Through a delicate and very personal material research, her works acquire characteristics which create a tension between natural and artificial, heavy and light, rough and smooth elements. These juxtapositions however are not an attempt to dissimulate their characteristics, nor do they have an intention of deceiving the viewers. In fact, often the forms created by Strouza let the material transpire in a conscious attempt to have the viewer create new associations, new understanding of the ways we perceive sculptural objects and their own relation to time. The material sensitivity is, in her own words, partially a result of her studies in architecture which have had a great influence in her work. Something I found especially fitting if we think of projects like The Condition of (Im)possibility, presented first in Edinburgh and later at the 6th Biennale in Thessaloniki. An homage to Bruce Nauman and a bridge to Gilles Clement’s Third Landscape, the work encapsules the attempt of Strouza to reflect on and create in-between spaces (and forms) through which we can reflect on our dasein.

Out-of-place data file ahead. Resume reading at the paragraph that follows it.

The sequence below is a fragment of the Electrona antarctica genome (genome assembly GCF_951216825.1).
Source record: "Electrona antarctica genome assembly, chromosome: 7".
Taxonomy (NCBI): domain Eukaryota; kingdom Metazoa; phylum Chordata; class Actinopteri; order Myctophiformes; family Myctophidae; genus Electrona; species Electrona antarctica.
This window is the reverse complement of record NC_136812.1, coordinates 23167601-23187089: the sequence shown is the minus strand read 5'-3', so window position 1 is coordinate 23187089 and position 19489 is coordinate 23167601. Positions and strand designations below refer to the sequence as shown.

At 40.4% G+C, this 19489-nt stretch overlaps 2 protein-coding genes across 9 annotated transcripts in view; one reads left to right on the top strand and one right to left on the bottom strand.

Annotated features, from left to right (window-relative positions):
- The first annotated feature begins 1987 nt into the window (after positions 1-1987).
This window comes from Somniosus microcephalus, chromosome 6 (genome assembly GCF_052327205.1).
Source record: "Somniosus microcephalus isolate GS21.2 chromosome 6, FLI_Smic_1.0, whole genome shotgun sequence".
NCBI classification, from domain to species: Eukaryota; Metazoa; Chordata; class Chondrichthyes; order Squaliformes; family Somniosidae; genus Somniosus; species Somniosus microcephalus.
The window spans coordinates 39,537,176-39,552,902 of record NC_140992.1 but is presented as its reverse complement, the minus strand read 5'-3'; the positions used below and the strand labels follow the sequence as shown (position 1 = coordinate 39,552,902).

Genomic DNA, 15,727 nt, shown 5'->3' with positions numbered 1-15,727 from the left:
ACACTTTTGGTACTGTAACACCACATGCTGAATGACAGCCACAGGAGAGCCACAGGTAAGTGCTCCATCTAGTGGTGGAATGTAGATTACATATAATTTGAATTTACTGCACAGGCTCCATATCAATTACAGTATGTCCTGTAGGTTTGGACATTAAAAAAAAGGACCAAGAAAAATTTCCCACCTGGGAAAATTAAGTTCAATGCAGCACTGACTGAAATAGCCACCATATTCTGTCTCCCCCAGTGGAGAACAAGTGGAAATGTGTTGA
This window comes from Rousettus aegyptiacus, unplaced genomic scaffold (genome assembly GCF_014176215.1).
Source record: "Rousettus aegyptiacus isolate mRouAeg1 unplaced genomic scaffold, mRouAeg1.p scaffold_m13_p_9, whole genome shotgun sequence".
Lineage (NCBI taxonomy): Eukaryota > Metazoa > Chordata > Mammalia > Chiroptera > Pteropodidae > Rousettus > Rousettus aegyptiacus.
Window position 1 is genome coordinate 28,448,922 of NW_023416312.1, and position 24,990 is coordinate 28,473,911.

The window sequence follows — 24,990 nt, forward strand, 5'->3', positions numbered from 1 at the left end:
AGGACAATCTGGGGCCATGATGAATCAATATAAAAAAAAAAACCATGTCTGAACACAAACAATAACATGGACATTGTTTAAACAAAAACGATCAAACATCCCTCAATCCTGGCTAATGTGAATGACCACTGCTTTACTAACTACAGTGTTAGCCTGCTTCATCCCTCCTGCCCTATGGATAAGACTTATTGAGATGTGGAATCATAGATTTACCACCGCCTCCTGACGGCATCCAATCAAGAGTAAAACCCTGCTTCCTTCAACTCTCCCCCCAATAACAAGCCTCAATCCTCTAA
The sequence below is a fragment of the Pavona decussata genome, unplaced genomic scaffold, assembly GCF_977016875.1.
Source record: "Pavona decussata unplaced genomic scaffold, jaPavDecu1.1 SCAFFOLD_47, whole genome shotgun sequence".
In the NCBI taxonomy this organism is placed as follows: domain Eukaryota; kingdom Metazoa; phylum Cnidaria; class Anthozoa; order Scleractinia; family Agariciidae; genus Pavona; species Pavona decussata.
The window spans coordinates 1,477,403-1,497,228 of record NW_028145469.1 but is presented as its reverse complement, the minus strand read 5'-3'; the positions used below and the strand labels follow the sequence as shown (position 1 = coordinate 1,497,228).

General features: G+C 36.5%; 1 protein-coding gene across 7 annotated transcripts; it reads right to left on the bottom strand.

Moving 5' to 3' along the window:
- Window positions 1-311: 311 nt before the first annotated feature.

212Medea unfolds several themes key to understanding Strouza’s fascination towards the iconic anti-heroin (leading also to her current PhD research on the mythical Colchian princess) first mentioned in Hesiod but brought to life by Euripides and crucially for her own research, movingly adapted by Pasolini in his 1969 film with the same title. Medea for Strouza is far from being only the destructive force we face through the asteroid much more, her figure becomes a tool to investigate the relation between the rational and irrational, science and nature, feminine and masculine world, and of course most of all otherness. This last aspect might, more than anything, resonate in Strouza’s works, something which indeed caught my attention from our very first dialogue in which we talked mostly about “She of the Jade Skirt”, a body of work she produced in connection to a residency in Mexico City. In this series, I could see how her interest in architecture and urbanism merge and interweave with myths. How these worlds can be brought together to create critical narratives challenging patriarchal world structures.